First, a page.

Synthetic Data for Healthcare: Benefits & Case Studies in 2024
From robot-assisted surgeries to medical imaging techniques, artificial intelligence applications in healthcare are rapidly changing the healthcare industry and providing improvements in cost and quality of service. For example, Accenture states that AI clinical health applications can create $150 billion annual savings for the US healthcare industry by 2026.
However, data privacy concerns limit the extent of innovation in the healthcare industry. Patient medical data contains highly sensitive and personally identifiable data types such as:
- Full medical histories
- Ongoing conditions
- Social security numbers
- Payment and credit card information
This is why regulations such as HIPAA heavily protect patient medical records. Nevertheless, HIPAA Journal reports that more than 40 million healthcare records have been exposed or disclosed without permission between July 2020 to June 2021 in the US. Hacking and unauthorized disclosures by malicious insiders are two of the most common causes of data breaches in the healthcare industry.
Accenture’s survey reports that one in five healthcare employees would be willing to sell patient data to unauthorized parties for as little as $500. Therefore, data privacy seems to be the biggest roadblock on the path to innovation and more advanced AI applications in healthcare. Synthetic (i.e. artificially generated) patient data can be the solution to the challenges of healthcare innovation.
How can synthetic data help the healthcare industry?
Sharing healthcare data among researchers, institutions, and companies building AI solutions can have numerous benefits. However, sharing patient data safely is a serious challenge in the healthcare industry because of regulations such as HIPAA. Synthetic data can help healthcare researchers create shareable data and overcome these challenges.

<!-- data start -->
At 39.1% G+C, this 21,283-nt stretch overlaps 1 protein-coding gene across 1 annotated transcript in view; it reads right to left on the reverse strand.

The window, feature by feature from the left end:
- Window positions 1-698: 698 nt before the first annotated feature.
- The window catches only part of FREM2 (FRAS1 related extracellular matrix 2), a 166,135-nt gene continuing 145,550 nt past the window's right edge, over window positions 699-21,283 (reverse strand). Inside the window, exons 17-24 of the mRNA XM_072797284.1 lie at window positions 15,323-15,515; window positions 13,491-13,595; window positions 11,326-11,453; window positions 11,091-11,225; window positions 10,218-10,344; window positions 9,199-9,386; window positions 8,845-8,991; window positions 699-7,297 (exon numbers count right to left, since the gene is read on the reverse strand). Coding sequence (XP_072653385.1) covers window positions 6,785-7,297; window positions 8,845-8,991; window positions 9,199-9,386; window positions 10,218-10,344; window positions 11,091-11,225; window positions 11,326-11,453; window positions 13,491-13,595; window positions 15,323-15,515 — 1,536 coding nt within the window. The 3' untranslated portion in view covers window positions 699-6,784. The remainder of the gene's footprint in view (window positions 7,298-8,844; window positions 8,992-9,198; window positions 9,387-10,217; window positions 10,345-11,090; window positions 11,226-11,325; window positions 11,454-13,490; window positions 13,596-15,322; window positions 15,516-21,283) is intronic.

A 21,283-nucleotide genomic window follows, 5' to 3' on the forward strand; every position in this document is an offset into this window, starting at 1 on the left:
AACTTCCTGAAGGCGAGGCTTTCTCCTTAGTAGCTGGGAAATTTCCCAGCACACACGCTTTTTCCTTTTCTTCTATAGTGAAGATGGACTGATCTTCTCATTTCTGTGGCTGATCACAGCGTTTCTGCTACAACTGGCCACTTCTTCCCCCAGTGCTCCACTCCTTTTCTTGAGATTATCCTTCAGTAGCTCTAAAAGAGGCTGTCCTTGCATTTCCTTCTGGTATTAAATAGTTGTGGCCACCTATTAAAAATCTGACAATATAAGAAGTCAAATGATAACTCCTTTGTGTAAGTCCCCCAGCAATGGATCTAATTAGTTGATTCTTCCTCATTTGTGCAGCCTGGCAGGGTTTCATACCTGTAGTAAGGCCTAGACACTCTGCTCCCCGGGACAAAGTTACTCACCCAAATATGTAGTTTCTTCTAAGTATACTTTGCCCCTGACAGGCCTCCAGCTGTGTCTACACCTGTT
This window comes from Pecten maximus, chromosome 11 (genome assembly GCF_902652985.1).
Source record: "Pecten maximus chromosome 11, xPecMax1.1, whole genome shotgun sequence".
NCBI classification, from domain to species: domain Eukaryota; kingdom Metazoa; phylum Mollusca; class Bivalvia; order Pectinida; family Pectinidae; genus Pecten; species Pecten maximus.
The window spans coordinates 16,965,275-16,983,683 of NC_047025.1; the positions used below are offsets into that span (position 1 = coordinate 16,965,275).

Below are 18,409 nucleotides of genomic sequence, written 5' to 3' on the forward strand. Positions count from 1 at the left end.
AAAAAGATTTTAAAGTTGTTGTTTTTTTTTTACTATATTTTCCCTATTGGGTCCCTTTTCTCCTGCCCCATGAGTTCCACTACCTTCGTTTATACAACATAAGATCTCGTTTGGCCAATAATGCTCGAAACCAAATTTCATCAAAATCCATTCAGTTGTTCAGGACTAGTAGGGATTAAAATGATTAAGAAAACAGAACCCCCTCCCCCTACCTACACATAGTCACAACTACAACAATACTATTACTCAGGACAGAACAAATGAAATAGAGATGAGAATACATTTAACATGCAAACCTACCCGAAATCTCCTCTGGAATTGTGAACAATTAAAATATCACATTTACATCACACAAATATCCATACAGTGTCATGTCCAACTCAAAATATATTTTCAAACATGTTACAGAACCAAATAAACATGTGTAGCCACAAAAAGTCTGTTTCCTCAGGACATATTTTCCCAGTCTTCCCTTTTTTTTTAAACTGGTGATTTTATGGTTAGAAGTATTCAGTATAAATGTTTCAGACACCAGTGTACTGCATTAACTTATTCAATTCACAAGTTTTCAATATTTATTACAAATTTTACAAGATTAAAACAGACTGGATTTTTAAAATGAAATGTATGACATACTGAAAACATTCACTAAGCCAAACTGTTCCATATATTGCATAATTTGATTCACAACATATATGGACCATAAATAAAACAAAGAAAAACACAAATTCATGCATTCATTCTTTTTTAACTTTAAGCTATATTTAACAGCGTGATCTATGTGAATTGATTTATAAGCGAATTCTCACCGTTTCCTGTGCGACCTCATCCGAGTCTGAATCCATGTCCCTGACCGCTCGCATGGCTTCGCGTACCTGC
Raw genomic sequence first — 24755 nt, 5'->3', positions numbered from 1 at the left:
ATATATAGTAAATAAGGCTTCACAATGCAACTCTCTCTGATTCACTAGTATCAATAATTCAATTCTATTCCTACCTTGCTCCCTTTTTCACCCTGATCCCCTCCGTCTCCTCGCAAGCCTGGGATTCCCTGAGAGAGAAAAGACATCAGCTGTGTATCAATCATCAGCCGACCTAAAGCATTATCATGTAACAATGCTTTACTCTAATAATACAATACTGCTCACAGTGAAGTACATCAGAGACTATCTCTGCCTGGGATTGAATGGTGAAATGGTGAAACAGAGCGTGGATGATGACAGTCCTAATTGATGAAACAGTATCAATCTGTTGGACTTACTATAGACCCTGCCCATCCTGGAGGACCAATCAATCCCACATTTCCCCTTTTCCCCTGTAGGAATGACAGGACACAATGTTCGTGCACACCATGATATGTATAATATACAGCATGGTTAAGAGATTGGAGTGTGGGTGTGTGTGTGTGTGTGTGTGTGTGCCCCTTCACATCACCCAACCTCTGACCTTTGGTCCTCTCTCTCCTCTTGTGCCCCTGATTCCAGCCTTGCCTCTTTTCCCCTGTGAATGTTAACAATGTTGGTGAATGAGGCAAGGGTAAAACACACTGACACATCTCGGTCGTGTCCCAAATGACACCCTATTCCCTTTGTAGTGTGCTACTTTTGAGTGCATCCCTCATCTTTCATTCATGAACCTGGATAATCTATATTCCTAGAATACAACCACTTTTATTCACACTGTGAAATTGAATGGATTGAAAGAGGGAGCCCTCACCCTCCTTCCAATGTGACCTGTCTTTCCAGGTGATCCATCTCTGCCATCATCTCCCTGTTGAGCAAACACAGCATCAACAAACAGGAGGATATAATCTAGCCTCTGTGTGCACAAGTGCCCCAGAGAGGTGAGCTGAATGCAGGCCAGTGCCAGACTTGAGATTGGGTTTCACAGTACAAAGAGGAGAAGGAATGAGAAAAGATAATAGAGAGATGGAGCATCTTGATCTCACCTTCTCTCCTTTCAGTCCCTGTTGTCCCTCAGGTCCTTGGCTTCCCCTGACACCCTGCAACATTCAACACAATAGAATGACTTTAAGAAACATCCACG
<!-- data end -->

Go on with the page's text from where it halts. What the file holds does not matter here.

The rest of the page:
Improves machine learning model accuracy
Machine learning and deep learning models are used in numerous AI applications in healthcare, such as medical imaging, patient data analytics, or drug discovery. Feeding these algorithms with sufficient and accurate training patient data is crucial for successful prediction.
Synthetic data improves machine learning/deep learning model accuracy by increasing the training dataset size without violating data privacy regulations.
Enables prediction of rare diseases
Conducting clinical trials with few patients leads to inaccurate results. Synthetic data can be used to create control groups for clinical trials related to rare or recently discovered diseases that lack sufficient existing data, enabling the prediction of rare diseases.
This is similar to synthetic data’s benefit of supporting ML model accuracy but this benefit can be more pronounced in cases where data is scarce.
Collaboration between medical and pharmaceutical institutions can help medical professionals quickly diagnose patients or accelerate drug discovery. Synthetic patient data that recreates the characteristics of real patients can facilitate collaboration.
Provides reproducibility for medical research